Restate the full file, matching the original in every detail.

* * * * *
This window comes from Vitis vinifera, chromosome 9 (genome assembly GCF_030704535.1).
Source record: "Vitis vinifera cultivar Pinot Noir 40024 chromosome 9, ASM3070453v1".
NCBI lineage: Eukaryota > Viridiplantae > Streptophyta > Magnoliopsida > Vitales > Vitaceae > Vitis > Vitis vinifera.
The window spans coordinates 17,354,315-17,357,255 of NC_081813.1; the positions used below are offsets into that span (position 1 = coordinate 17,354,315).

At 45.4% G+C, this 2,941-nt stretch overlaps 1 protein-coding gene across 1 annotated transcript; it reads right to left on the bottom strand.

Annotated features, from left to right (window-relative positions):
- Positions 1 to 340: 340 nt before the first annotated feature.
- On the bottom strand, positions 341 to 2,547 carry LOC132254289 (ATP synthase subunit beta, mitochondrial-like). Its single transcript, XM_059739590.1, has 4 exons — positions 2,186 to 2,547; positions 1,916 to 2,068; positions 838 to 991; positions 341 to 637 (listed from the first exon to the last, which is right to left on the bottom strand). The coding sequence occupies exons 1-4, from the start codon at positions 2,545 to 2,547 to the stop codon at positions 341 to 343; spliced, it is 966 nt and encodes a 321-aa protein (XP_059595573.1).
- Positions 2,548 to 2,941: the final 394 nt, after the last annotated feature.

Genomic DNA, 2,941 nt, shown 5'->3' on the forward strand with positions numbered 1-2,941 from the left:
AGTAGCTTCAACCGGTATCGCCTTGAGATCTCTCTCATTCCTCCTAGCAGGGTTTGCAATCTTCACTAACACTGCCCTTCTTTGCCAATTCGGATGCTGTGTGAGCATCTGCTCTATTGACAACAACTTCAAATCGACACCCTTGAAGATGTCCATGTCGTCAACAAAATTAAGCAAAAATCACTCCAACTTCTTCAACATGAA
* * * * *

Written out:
This window comes from Vitis vinifera, chromosome 9 (genome assembly GCF_030704535.1).
Source record: "Vitis vinifera cultivar Pinot Noir 40024 chromosome 9, ASM3070453v1".
NCBI lineage: Eukaryota > Viridiplantae > Streptophyta > Magnoliopsida > Vitales > Vitaceae > Vitis > Vitis vinifera.
The window spans coordinates 17,354,315-17,357,255 of NC_081813.1; the positions used below are offsets into that span (position 1 = coordinate 17,354,315).

At 45.4% G+C, this 2,941-nt stretch overlaps 1 protein-coding gene across 1 annotated transcript; it reads right to left on the bottom strand.

Annotated features, from left to right (window-relative positions):
- Positions 1 to 340: 340 nt before the first annotated feature.
- On the bottom strand, positions 341 to 2,547 carry LOC132254289 (ATP synthase subunit beta, mitochondrial-like). Its single transcript, XM_059739590.1, has 4 exons — positions 2,186 to 2,547; positions 1,916 to 2,068; positions 838 to 991; positions 341 to 637 (listed from the first exon to the last, which is right to left on the bottom strand). The coding sequence occupies exons 1-4, from the start codon at positions 2,545 to 2,547 to the stop codon at positions 341 to 343; spliced, it is 966 nt and encodes a 321-aa protein (XP_059595573.1).
- Positions 2,548 to 2,941: the final 394 nt, after the last annotated feature.

Genomic DNA, 2,941 nt, shown 5'->3' on the forward strand with positions numbered 1-2,941 from the left:
AGTAGCTTCAACCGGTATCGCCTTGAGATCTCTCTCATTCCTCCTAGCAGGGTTTGCAATCTTCACTAACACTGCCCTTCTTTGCCAATTCGGATGCTGTGTGAGCATCTGCTCTATTGACAACAACTTCAAATCGACACCCTTGAAGATGTCCATGTCGTCAACAAAATTAAGCAAAAATCACTCCAACTTCTTCAACATGAA